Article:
Friday, March 8, 2019

White Horse Tavern in the West Village has been in business since 1880.

It is one of the few wood-frame structures still in existence in New York City. The historic bar, once a hang-out for dock workers on the Hudson River piers was even open during Prohibition as it was a favorite haunt of Mayor Jimmy Walker. When we photographed White Horse Tavern in 2010 for our book “New York Nights” we also interviewed the owner, Eddie Brennan who bought the business in 1967 and later purchased the entire building. Below is an excerpt from the full interview. “Dylan Thomas was a frequent customer of the bar and often drank in the back room, to avoid the crowds. I remember him as just another customer when I was like 16, 17 years old and I would come into the bar to have a drink with the guys from the pier. I didn’t realize that he was a highly respected writer and poet. Dylan Thomas liked this bar because it was like home to him. He was a Welshman and was used to hanging around working class guys like miners and seafaring people. He would walk down here from the Chelsea Hotel where he was staying at the time. This was the last place he had drinks at before he became ill and died in 1953. The overhanging #neon sign went up some time in the 1940s. I recently had the sign entirely rebuilt because it had been very rusty and shaky.”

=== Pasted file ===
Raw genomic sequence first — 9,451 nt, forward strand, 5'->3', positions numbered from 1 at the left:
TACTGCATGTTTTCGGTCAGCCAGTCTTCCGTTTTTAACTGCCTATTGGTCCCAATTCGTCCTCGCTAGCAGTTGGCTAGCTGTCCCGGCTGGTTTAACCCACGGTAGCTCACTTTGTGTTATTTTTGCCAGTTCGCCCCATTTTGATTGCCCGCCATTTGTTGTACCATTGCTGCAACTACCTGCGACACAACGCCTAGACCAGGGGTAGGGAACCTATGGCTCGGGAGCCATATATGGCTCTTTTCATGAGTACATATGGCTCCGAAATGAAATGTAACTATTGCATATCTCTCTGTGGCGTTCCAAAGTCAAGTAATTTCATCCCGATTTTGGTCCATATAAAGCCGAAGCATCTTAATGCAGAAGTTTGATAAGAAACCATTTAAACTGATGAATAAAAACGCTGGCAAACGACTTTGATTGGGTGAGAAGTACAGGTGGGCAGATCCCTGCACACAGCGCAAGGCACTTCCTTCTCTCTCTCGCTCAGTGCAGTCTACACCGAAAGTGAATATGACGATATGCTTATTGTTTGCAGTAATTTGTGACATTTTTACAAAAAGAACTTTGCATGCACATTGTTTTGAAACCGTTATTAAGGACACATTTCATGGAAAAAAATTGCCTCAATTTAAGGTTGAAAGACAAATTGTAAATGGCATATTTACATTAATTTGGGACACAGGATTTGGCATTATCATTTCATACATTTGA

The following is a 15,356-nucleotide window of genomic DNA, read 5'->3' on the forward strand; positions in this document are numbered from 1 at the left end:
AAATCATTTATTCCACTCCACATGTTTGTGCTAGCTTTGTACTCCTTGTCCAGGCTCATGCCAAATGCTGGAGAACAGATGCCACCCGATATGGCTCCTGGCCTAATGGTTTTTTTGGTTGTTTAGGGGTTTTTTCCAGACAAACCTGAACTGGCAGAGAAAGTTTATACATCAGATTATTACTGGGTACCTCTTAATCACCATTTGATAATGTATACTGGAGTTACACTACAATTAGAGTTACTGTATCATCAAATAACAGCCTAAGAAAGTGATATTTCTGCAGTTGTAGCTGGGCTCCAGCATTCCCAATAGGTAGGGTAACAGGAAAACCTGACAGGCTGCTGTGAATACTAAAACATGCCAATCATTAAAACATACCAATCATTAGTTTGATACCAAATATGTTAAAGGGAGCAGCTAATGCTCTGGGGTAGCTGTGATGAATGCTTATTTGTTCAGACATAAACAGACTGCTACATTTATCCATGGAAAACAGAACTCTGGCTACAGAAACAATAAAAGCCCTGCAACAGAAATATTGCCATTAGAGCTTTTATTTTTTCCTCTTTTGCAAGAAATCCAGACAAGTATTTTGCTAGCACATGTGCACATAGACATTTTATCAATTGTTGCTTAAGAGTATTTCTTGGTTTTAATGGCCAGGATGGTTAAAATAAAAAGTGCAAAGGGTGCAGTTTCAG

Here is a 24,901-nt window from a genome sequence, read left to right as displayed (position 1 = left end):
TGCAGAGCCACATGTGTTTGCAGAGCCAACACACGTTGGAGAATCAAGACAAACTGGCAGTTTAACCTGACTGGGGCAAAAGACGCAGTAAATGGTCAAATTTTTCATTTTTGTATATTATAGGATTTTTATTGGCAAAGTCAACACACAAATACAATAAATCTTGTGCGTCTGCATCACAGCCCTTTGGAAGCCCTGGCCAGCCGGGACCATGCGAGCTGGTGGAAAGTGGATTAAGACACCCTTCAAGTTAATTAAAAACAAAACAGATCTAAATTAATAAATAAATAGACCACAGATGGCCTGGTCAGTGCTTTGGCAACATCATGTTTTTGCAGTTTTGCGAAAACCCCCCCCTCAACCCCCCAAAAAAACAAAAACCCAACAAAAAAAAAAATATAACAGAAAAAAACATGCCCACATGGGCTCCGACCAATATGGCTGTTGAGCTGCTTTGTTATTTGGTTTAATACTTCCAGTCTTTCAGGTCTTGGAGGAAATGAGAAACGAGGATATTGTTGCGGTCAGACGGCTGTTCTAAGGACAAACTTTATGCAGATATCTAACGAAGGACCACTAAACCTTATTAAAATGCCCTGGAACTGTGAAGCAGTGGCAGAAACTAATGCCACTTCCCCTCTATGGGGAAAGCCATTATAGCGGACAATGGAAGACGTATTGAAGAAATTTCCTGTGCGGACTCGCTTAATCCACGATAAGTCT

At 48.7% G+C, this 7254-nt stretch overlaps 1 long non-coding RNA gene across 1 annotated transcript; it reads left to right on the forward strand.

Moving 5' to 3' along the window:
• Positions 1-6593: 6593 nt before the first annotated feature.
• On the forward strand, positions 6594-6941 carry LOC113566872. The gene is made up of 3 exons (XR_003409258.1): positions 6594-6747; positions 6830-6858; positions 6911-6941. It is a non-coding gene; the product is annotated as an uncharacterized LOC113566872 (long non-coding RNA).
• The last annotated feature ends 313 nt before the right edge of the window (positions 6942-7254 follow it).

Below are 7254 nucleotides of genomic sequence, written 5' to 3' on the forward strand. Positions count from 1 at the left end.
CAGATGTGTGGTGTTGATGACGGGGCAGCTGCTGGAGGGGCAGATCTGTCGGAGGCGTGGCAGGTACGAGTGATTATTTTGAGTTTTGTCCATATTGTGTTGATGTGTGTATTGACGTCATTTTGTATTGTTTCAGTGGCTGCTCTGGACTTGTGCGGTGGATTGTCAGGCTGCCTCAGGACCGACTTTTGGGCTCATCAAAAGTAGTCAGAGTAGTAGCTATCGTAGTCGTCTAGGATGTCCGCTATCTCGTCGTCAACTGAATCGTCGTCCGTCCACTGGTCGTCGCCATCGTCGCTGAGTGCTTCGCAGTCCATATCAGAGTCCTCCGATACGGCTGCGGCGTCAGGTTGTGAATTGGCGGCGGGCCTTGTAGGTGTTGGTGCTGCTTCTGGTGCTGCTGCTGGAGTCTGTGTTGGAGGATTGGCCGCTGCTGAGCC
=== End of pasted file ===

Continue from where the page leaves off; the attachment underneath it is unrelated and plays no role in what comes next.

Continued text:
We just heard that the entire building has now been sold by Eddie Brennan with the sale contingent upon obtaining a leaseholder to maintain the century-old bar as is. The restauranteur Eytan Sugarman who has leased the space for 15 years has said that he will take the bar's history into account and wants to preserve its rich history.

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